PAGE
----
By ALLISON ERWIN/Montana State News
Education starts from the time you are born. One never stops learning, which is why educators like Riley Lubich are important. Working towards a degree at Montana State University, Lubich – who is 21 – is passionate about her love of teaching.
Working at Little Tree Education, Lubich explains how Montessori schools differ from other preschools.
“Montessori’s main philosophy is that children naturally want to learn,” he says. “They love to learn. So at a Montessori they foster that natural love of learning and exploration that children have,” said Lubich while tying her hair up into a bun.
While Montessori is not a trademark name, Maria Montessori, who lived from 1870 to 1952, worked with handicapped and socially deprived children and learned how children concentrate. According to Little Tree Education’s website, Montessori discovered “children learn best by doing things for themselves, having the opportunity to correct their own mistakes… and not by receiving reward or punishment.”
Montessori’s philosophy embodies the needs of children to create an atmosphere where learning can happen naturally. Montessori education focuses on the individuals needs to succeed, not a standard of pass/fail expectations.
Lubich sees the significance of early childhood education and believes secular schools show the importance of self-reliance for a child.
“At our pre-school all the students are expected to walk as soon as they can,” she says. “No one gets picked up. They learn to clear their own plates after meals and help with housework.”
She explains that requiring self-reliance gives her students the confidence to feel like they can accomplish anything. The surge of independence fosters education at an early age.
Montessori’s are popular for parents who want their children to learn at their own pace.
Sarah Mahoney mother of Oliver Mahoney, 4, explains why she chose Montessori over a traditional education system: “Ollie just transforms when he walks in. I feel like he’s starting off with a love of learning. Montessoris have a huge community aspect and the children feel more at home.”
The feeling of being at home is not done unintentionally.
“Little Tree is located in a house which makes the learning feel more natural,” said Lubich. She explains it rejects the typical classroom environment with a line of chairs and the teacher lecturing at the front. Montessori’s believe that a children’s desire to learn needs to be cultivated in a less threatening environment.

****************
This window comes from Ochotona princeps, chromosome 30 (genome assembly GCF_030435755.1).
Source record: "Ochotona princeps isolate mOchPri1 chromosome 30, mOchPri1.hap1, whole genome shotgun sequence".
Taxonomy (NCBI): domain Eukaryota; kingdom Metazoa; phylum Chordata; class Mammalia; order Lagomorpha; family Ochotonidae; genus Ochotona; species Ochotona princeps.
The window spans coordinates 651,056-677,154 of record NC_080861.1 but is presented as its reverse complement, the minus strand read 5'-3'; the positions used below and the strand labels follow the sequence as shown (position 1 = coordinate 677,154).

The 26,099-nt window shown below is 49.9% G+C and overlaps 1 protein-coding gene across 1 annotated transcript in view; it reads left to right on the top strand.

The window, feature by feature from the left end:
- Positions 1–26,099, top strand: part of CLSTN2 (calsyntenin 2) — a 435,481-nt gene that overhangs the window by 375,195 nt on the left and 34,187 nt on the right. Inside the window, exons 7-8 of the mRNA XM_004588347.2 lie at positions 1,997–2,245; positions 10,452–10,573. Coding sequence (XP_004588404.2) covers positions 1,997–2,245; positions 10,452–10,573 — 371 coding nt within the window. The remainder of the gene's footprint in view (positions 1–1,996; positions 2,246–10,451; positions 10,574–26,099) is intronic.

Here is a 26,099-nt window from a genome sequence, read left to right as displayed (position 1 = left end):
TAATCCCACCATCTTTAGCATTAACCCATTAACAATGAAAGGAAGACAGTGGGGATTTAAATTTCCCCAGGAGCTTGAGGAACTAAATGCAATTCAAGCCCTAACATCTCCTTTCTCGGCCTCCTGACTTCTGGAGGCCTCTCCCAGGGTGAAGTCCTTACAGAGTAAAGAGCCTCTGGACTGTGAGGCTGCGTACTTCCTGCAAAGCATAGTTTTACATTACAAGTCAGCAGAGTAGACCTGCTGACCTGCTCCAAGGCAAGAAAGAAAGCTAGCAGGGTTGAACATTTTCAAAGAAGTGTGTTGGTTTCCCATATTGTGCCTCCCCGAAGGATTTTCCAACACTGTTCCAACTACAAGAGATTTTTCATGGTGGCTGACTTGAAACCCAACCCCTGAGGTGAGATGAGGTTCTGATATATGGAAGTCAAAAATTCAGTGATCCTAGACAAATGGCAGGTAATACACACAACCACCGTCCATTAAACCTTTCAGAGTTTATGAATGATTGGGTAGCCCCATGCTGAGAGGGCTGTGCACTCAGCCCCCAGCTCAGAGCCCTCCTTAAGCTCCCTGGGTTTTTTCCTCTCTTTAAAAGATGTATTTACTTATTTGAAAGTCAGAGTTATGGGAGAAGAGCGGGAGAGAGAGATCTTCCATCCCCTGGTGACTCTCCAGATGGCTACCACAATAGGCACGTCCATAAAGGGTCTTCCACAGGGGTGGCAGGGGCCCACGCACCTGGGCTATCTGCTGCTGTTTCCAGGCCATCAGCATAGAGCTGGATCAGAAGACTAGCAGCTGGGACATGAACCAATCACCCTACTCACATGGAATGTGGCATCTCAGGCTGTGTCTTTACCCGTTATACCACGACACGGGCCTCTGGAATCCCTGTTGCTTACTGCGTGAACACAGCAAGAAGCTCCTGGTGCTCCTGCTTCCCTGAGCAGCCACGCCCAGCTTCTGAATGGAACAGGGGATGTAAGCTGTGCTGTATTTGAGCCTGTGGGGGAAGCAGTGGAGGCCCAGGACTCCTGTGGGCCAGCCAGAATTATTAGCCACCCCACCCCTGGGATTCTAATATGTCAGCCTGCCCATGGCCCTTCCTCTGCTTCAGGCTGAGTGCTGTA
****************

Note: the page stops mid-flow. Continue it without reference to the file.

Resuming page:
According to the Bozeman Chronicle, public schools have started adopting these philosophies as well as using hands-on learning such as blocks to teach mathematics, and groups of tables instead of individual rows.
Lubich’s love of a less traditional learning environment stemmed from a difficult beginning into education: “I had a very hard time finding my place and figuring out how to make myself be able to fit into the classroom the way my teachers wanted me to.”
She describes herself as a rambunctious child, consistently disorganized, fiddling with her fingers and daydreaming. “I was trying to be successful the way my teachers saw success,” said Lubich while wrapping her finger around her sterling silver necklace.
Her eyes dazed off in a moment of thought, peering over to Cooper, her 3-year-old rescued Shepherd mix, “how ya doing Coop?” she said while beaming.
Lubich’s break came when she entered the third grade in small town Johnstown, Colorado,
“Mrs. Denman was the most frazzled lady I have ever met,” she says. “She wore these glasses with tree-frogs on them and she lost one of the sides that went around her, ugh…” while motioning to the area behind her ear. “She lost one side the first month of school, and then she lost the other, but she continued to wear those glasses without arms, propped up her nose, for the rest of the year… probably a few years after that too,” said Lubich jokingly.
Unlike other teachers, who concentrated on things Lubich was failing at, Mrs. Denman focused on her strengths
“She made my parents and I feel like there wasn’t anything less about me because I didn’t fit into the traditional classroom,” Lubich says
Lubich aspires to be like Mrs. Denman in her ability to work with students on things they don’t necessarily thrive at, but simultaneously focus on the things they do well and enjoy.
“Mrs. Denman came to my graduation party when I graduated high school and gave me twenty dollars worth of lottery tickets,” said a smiling Lubich while picking at the duck tape on her left sleeve used to fix a rip in her purple down jacket.
Concentrating on an individualized educational path is not the easiest task; however, schools and teachers that emphasize the specific children’s needs, instead of a more state goal centering around test scores, create what some argue is a more valuable learning experience.
Lubich, among many students, was unable to fit the traditional student mold, because teachers presumed her shortcomings stemmed from a lack of enthusiasm, her problems were shrugged off and she was handed off as the next teachers problem.
– Edited by Ross Sellers